*Starred Review* The Jewish immigrants who fled Eastern Europe found refuge in New York's Lower East Side. Between 1881 and 1910, 1,562,800 Jews entered the country. They learned English and discovered in their new land a place of unparalleled freedom and opportunity. But the Lower East Side, Epstein points out, was also a place of poverty, sweatshops, crime, and tiny, vermin-infested tenement flats. He explores why the immigrants left Eastern Europe, how they came here, and what they found when they arrived. He describes their journey in steerage, their life in tenements, and their search for jobs. Also under discussion are Yiddish theater, journalism, and literature, as well as such famous personalities as Jacob Adler, George Burns, Fanny Brice, Irving Berlin, George Gershwin, Sholom Aleichem, Eddie Cantor, and Jack Benny. Part of the book's fascination is the multitude of black-and-white photographs of shoppers and vendors on Hester Street, poorly dressed children at play, visiting nurses crossing over rooftops when going from tenement to tenement, a union protest, and tailors at work in sweatshops. Words and pictures combine to make this book a foremost chronicle of Jewish immigration. Cohen, George
In 1880, there were approximately 7.7 million Jews in the world, of which 75 percent lived in Eastern Europe and 3 percent in the United States. That picture dramatically changes in 1880 with the arrival of millions of Eastern European Jews to the United States, many of whom settle in New York City on the Lower East Side. These changes are described by Lawrence J. Epstein in his new book. Epstein tells us: 'By 1920 there were about 3.6 million Jews on these shores, making up 3.41 percent of the U.S. population; 22.86 percent of the Jews in the world now lived in America.' Epstein’s goal is to provide the reader with 'experience more than analysis' of life on the Lower East Side, and he does that through detailed descriptions of living, courting, loving, marrying, raising a family, going to school, working, praying, politicking, organizing, and enjoying oneself in those crowded streets and tenements. Poignant and humorous archival photos and excerpts from memoirs, novels, scholarly texts, letters, musical scores, and the Jewish Daily Forward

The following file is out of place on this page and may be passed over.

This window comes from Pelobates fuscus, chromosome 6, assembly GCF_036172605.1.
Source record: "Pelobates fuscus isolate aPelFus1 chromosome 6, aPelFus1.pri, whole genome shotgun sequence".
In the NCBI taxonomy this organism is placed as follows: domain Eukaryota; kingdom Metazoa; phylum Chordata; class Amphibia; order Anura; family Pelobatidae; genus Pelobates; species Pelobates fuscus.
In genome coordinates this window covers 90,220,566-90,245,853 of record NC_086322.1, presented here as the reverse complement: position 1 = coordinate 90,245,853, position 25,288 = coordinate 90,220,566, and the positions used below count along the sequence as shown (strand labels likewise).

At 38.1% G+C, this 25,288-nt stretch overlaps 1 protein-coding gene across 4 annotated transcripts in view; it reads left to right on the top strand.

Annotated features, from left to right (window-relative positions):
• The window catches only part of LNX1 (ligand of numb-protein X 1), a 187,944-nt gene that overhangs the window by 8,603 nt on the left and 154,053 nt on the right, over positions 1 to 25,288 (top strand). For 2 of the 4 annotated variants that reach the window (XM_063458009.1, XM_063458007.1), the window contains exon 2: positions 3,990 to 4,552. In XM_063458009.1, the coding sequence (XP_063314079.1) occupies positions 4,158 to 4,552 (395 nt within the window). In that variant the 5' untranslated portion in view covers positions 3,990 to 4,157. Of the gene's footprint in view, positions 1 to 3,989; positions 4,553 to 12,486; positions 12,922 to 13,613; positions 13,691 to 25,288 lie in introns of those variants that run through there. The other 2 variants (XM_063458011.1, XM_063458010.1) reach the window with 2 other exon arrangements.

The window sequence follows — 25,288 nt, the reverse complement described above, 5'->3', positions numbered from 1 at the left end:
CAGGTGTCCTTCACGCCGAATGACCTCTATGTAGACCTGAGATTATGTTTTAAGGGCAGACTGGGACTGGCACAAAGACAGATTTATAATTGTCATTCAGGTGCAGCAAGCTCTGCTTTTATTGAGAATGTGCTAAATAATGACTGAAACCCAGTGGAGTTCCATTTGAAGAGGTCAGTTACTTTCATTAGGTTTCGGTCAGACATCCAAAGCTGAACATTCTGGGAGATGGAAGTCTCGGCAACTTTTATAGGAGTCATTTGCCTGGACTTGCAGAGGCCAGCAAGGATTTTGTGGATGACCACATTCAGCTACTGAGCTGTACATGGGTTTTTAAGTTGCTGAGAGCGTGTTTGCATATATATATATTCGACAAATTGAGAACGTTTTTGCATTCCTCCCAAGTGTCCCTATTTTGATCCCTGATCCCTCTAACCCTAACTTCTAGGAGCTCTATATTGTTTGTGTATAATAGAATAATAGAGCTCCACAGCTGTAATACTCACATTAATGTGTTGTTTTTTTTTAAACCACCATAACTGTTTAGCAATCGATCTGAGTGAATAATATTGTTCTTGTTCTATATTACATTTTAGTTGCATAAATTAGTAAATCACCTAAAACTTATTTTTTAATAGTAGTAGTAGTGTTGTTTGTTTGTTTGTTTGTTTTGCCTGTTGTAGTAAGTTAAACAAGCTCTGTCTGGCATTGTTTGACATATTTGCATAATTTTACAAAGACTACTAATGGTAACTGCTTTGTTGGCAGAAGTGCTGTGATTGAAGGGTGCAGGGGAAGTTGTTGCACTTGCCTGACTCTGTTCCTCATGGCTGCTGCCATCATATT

are cited and help recreate the vibrancy of the period. The book is not mere romanticized nostalgia. It contains incisive analysis of the socio-historical context of the immigration to the Goldene Medina
and how it transformed the lives of the immigrants, world Jewry, and the United States. The book is both fun and informative. Lawrence J. Epstein has published many books on Jewish culture, including A Treasury of Jewish Anecdotes
and The Story of Jewish Comedians in America.
Archival sources, references, index, notes." (American Jewish Studies, Winter 2007)